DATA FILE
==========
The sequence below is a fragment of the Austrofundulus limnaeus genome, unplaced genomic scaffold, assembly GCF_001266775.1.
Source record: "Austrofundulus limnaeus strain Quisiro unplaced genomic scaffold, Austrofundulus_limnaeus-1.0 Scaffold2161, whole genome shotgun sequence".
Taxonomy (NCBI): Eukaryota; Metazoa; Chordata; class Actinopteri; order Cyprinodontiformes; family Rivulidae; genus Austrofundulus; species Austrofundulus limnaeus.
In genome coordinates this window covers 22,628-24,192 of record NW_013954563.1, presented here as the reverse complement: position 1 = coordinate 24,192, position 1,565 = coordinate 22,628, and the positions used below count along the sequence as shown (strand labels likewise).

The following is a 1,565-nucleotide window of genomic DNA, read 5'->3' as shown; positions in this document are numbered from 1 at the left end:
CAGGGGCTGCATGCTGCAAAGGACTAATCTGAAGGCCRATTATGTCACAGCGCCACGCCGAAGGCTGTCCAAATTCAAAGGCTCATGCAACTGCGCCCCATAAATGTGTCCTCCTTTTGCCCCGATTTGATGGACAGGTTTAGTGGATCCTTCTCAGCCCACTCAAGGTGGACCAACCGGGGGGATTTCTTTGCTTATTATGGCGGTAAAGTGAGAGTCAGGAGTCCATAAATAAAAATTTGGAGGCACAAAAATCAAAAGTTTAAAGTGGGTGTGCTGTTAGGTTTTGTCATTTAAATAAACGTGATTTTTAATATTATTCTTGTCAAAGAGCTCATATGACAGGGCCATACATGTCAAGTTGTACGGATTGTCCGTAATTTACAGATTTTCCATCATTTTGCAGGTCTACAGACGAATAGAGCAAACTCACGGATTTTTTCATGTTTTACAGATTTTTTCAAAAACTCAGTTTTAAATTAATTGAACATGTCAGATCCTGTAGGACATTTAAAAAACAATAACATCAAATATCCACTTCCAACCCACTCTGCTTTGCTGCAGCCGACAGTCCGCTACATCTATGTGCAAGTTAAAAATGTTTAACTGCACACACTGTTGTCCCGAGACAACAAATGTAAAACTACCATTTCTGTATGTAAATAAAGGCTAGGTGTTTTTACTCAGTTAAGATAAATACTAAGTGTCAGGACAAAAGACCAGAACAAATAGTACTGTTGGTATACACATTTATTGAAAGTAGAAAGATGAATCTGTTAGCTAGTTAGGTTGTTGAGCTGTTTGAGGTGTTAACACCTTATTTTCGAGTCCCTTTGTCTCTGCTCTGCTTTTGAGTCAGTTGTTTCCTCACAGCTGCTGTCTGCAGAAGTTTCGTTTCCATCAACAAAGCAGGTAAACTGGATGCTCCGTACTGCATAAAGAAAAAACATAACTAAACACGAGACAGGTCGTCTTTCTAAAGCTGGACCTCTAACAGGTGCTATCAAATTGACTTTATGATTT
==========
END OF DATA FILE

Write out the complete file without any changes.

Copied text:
The sequence below is a fragment of the Austrofundulus limnaeus genome, unplaced genomic scaffold, assembly GCF_001266775.1.
Source record: "Austrofundulus limnaeus strain Quisiro unplaced genomic scaffold, Austrofundulus_limnaeus-1.0 Scaffold2161, whole genome shotgun sequence".
Taxonomy (NCBI): Eukaryota; Metazoa; Chordata; class Actinopteri; order Cyprinodontiformes; family Rivulidae; genus Austrofundulus; species Austrofundulus limnaeus.
In genome coordinates this window covers 22,628-24,192 of record NW_013954563.1, presented here as the reverse complement: position 1 = coordinate 24,192, position 1,565 = coordinate 22,628, and the positions used below count along the sequence as shown (strand labels likewise).

The following is a 1,565-nucleotide window of genomic DNA, read 5'->3' as shown; positions in this document are numbered from 1 at the left end:
CAGGGGCTGCATGCTGCAAAGGACTAATCTGAAGGCCRATTATGTCACAGCGCCACGCCGAAGGCTGTCCAAATTCAAAGGCTCATGCAACTGCGCCCCATAAATGTGTCCTCCTTTTGCCCCGATTTGATGGACAGGTTTAGTGGATCCTTCTCAGCCCACTCAAGGTGGACCAACCGGGGGGATTTCTTTGCTTATTATGGCGGTAAAGTGAGAGTCAGGAGTCCATAAATAAAAATTTGGAGGCACAAAAATCAAAAGTTTAAAGTGGGTGTGCTGTTAGGTTTTGTCATTTAAATAAACGTGATTTTTAATATTATTCTTGTCAAAGAGCTCATATGACAGGGCCATACATGTCAAGTTGTACGGATTGTCCGTAATTTACAGATTTTCCATCATTTTGCAGGTCTACAGACGAATAGAGCAAACTCACGGATTTTTTCATGTTTTACAGATTTTTTCAAAAACTCAGTTTTAAATTAATTGAACATGTCAGATCCTGTAGGACATTTAAAAAACAATAACATCAAATATCCACTTCCAACCCACTCTGCTTTGCTGCAGCCGACAGTCCGCTACATCTATGTGCAAGTTAAAAATGTTTAACTGCACACACTGTTGTCCCGAGACAACAAATGTAAAACTACCATTTCTGTATGTAAATAAAGGCTAGGTGTTTTTACTCAGTTAAGATAAATACTAAGTGTCAGGACAAAAGACCAGAACAAATAGTACTGTTGGTATACACATTTATTGAAAGTAGAAAGATGAATCTGTTAGCTAGTTAGGTTGTTGAGCTGTTTGAGGTGTTAACACCTTATTTTCGAGTCCCTTTGTCTCTGCTCTGCTTTTGAGTCAGTTGTTTCCTCACAGCTGCTGTCTGCAGAAGTTTCGTTTCCATCAACAAAGCAGGTAAACTGGATGCTCCGTACTGCATAAAGAAAAAACATAACTAAACACGAGACAGGTCGTCTTTCTAAAGCTGGACCTCTAACAGGTGCTATCAAATTGACTTTATGATTT